Submitted by Tyler Durden: While most of the western developed economies become more and more centrally planned and creative destruction is avoided at all costs (for fear it will be the straw that breaks the fractionally-reserved, rehypothecated camel's back of the financial system - and therefore sovereign financing); it appears ironic that Russia is playing capitalist hardball with the losers from the Cyprus 'solution'. Russia's First Deputy Prime Minister Igor Shuvalov, announced this weekend, that "if someone gets stuck and loses money in those two biggest banks, that’s really too bad, but the Russian government isn’t planning to do anything in this case."As Bloomberg reports, Shuvalov told reporters last month that Russia may ultimately benefit from Europe’s decision to target deposit holders. By setting that precedent, Europe has cast doubt on the reliability of its banks and makes Russia’s financial system look comparatively more attractive - but is "closely monitoring" the situation around Russian Commercial Bank, a Cypriot unit of state-run lender VTB Group, adding that VTB's exposure in Cyprus is "absolutely manageable.
So, in the new normal, the USA socializes losses but the ex-USSR sticks to its new capitalist roots?
SourceRussia won’t bail out people or companies that stand to lose money held at Cyprus’s two largest banks, First Deputy Prime Minister Igor Shuvalov said.
“If someone gets stuck and loses money in those two biggest banks, that’s really too bad,” Shuvalov said in an interview late yesterday on Russian state television. “But the Russian government isn’t planning to do anything in this case.”
Russia turned away requests from Cyprus for additional financial assistance last month after criticizing plans that would have forced losses on insured deposits.
Russia’s government bristled at suggestions that it was responsible for bailing out the euro member as politicians from states including Germany alleged that Cyprus was used to launder illegal Russian money. Funds held by Russians on the island aren’t all illegal, Shuvalov said.
‘Closely Following’The government is “closely following” the situation around Russian Commercial Bank, a Cypriot unit of state-run lender VTB Group, as it determines what further support may be offered, Natalya Timakova, a spokeswoman for Prime Minister Dmitry Medvedev, said in an e-mailed statement today. VTB had the “most exposure” to the unfolding crisis of any Russian bank, Standard & Poor’s said March 27.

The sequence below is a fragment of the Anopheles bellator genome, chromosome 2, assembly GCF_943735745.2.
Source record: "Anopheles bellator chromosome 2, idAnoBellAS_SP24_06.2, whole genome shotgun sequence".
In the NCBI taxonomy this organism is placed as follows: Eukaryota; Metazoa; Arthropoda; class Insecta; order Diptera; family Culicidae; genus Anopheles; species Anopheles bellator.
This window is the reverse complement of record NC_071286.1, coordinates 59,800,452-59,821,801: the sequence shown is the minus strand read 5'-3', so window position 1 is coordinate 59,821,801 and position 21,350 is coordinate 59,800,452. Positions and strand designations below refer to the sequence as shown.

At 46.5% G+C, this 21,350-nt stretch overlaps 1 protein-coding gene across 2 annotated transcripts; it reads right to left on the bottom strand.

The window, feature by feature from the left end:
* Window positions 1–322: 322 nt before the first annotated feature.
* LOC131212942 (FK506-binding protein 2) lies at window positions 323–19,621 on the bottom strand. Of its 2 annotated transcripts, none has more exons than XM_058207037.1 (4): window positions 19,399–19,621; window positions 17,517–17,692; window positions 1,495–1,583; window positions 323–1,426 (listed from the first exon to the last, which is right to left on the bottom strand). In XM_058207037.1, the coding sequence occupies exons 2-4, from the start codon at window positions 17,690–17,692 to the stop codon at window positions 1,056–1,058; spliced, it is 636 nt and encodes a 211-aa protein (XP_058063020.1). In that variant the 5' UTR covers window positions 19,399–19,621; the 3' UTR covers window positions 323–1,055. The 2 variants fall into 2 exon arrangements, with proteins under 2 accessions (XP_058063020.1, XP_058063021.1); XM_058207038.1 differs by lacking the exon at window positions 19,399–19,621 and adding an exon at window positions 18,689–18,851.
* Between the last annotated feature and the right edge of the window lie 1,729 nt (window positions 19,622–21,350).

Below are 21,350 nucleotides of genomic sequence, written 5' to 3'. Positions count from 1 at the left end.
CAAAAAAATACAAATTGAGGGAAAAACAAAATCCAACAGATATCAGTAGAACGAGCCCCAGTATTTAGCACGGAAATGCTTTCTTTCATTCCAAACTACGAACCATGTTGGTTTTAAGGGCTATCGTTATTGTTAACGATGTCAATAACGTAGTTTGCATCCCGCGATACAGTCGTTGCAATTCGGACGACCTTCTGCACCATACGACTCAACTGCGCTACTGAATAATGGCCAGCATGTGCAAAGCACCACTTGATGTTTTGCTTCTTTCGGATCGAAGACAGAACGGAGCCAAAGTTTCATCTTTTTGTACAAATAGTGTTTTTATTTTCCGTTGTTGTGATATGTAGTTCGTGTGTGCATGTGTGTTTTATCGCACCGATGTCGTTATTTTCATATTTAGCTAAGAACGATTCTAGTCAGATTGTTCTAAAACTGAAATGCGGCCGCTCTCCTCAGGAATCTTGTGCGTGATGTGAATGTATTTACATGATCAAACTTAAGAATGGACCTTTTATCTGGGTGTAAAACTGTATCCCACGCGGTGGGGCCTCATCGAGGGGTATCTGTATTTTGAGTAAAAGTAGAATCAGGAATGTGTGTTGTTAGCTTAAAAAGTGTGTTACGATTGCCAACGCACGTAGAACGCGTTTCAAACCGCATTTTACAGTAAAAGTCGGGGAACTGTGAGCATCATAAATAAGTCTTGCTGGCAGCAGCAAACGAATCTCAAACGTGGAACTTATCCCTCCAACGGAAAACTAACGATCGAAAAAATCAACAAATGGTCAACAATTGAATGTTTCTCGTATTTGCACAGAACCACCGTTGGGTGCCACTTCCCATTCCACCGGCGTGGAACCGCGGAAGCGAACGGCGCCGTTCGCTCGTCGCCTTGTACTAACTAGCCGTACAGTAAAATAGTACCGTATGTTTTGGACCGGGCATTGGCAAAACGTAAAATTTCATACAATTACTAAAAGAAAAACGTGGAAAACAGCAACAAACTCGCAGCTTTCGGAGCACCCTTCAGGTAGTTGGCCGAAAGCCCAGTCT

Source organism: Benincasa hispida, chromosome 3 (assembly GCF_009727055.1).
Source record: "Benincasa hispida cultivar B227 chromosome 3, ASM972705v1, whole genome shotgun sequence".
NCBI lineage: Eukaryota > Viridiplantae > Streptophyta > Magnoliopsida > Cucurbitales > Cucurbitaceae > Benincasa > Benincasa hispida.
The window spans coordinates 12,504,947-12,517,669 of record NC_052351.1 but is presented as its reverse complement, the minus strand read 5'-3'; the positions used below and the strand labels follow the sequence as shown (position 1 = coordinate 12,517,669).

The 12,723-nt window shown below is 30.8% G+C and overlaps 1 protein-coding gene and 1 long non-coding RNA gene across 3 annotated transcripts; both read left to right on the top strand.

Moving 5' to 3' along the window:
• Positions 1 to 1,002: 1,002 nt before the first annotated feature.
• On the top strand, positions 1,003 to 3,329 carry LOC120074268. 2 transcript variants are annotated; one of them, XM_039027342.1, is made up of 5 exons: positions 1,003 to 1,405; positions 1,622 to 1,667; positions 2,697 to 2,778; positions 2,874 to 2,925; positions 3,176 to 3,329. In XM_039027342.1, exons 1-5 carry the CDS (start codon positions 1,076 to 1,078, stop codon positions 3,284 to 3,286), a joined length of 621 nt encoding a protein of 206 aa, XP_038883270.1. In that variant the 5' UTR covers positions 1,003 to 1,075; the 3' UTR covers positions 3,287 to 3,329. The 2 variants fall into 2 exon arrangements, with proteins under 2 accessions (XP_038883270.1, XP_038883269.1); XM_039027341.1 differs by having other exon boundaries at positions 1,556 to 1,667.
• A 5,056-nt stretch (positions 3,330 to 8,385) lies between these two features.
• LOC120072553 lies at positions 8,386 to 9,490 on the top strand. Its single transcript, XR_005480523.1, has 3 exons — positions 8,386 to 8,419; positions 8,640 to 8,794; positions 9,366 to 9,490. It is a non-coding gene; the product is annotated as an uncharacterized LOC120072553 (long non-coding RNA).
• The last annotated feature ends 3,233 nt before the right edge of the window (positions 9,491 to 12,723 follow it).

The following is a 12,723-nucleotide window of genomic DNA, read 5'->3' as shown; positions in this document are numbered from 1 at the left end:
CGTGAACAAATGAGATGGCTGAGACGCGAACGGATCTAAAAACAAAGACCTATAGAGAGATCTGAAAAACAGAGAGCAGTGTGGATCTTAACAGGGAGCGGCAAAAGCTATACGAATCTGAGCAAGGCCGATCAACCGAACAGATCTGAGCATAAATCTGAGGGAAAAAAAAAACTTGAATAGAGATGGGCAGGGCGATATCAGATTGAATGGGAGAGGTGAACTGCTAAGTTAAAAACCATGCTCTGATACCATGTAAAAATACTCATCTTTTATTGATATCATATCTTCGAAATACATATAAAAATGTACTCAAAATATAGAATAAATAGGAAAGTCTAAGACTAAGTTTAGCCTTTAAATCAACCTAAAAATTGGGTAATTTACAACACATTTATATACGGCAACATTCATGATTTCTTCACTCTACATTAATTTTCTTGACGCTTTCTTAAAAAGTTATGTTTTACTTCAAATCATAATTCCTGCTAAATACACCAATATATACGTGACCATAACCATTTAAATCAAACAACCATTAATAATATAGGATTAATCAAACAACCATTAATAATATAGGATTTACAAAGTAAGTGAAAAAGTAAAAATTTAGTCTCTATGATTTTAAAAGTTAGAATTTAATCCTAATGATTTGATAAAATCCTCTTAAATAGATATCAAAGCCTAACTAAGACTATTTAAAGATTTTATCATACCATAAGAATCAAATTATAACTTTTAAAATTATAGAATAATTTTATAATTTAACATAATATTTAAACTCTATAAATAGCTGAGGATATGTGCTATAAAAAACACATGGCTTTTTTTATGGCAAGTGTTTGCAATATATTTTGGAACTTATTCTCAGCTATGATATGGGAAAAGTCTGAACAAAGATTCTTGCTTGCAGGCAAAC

VTB Group’s exposure in Cyprus is “absolutely manageable,” First Deputy President Yuri Soloviev said in an interview with Bloomberg Television’s Guy Johnson and Francine Lacqua on March 28. The company’s assets in Cyprus are an “integral part” of VTB Group, he said.
Russia’s StanceRussia would be willing to discuss “specific instances,” where companies partly owned by the state or individuals are facing “serious losses,” from deposits held at Bank of Cyprus Plc or Cyprus Popular Bank Pcl (CPB), according to Shuvalov.
“We’re prepared to consider it, publicly, transparently, and here in Russia,” he said. “But that absolutely doesn’t require any assistance to Cyprus.”
Little Impact“We believe the majority of Russian money in Cyprus belongs to private individuals and small and medium-sized companies, while large Russian entities are unlikely to be deeply affected,” she said in a note today. The “majority” of those deposits are above the protected limit, she said.
Shuvalov told reporters last month that Russia may ultimately benefit from Europe’s decision to target deposit holders. By setting that precedent, Europe has cast doubt on the reliability of its banks and makes Russia’s financial system look comparatively more attractive, he said.